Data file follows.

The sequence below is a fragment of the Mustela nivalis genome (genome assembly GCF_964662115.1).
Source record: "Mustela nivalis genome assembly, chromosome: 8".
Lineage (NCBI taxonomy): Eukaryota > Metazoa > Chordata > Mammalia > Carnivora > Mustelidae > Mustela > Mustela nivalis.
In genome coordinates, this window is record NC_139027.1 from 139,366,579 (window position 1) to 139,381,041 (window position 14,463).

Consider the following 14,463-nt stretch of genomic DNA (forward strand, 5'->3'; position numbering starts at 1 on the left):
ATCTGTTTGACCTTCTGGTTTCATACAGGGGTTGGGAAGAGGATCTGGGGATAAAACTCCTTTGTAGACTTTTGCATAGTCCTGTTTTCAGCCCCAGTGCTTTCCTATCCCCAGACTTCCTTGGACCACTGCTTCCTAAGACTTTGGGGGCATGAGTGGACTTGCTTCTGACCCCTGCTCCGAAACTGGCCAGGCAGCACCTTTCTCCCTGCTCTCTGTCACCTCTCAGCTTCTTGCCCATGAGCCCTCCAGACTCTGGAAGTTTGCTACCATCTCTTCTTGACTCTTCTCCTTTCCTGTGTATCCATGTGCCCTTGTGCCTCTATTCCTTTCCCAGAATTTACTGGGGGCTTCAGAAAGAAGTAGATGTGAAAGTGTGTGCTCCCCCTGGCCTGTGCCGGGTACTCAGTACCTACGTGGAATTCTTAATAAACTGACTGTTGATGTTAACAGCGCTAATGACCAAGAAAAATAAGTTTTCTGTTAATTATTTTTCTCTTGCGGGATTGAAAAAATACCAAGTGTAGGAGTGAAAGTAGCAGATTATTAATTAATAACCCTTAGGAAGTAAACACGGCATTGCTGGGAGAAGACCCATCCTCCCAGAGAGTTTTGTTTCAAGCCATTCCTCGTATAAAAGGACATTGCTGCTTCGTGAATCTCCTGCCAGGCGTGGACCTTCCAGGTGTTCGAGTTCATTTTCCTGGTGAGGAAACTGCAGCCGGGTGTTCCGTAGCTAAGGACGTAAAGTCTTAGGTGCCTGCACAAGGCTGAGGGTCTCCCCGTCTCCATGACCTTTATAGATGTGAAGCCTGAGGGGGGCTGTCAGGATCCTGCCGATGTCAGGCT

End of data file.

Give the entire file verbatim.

The sequence below is a fragment of the Mustela nivalis genome (genome assembly GCF_964662115.1).
Source record: "Mustela nivalis genome assembly, chromosome: 8".
Lineage (NCBI taxonomy): Eukaryota > Metazoa > Chordata > Mammalia > Carnivora > Mustelidae > Mustela > Mustela nivalis.
In genome coordinates, this window is record NC_139027.1 from 139,366,579 (window position 1) to 139,381,041 (window position 14,463).

Consider the following 14,463-nt stretch of genomic DNA (forward strand, 5'->3'; position numbering starts at 1 on the left):
ATCTGTTTGACCTTCTGGTTTCATACAGGGGTTGGGAAGAGGATCTGGGGATAAAACTCCTTTGTAGACTTTTGCATAGTCCTGTTTTCAGCCCCAGTGCTTTCCTATCCCCAGACTTCCTTGGACCACTGCTTCCTAAGACTTTGGGGGCATGAGTGGACTTGCTTCTGACCCCTGCTCCGAAACTGGCCAGGCAGCACCTTTCTCCCTGCTCTCTGTCACCTCTCAGCTTCTTGCCCATGAGCCCTCCAGACTCTGGAAGTTTGCTACCATCTCTTCTTGACTCTTCTCCTTTCCTGTGTATCCATGTGCCCTTGTGCCTCTATTCCTTTCCCAGAATTTACTGGGGGCTTCAGAAAGAAGTAGATGTGAAAGTGTGTGCTCCCCCTGGCCTGTGCCGGGTACTCAGTACCTACGTGGAATTCTTAATAAACTGACTGTTGATGTTAACAGCGCTAATGACCAAGAAAAATAAGTTTTCTGTTAATTATTTTTCTCTTGCGGGATTGAAAAAATACCAAGTGTAGGAGTGAAAGTAGCAGATTATTAATTAATAACCCTTAGGAAGTAAACACGGCATTGCTGGGAGAAGACCCATCCTCCCAGAGAGTTTTGTTTCAAGCCATTCCTCGTATAAAAGGACATTGCTGCTTCGTGAATCTCCTGCCAGGCGTGGACCTTCCAGGTGTTCGAGTTCATTTTCCTGGTGAGGAAACTGCAGCCGGGTGTTCCGTAGCTAAGGACGTAAAGTCTTAGGTGCCTGCACAAGGCTGAGGGTCTCCCCGTCTCCATGACCTTTATAGATGTGAAGCCTGAGGGGGGCTGTCAGGATCCTGCCGATGTCAGGCT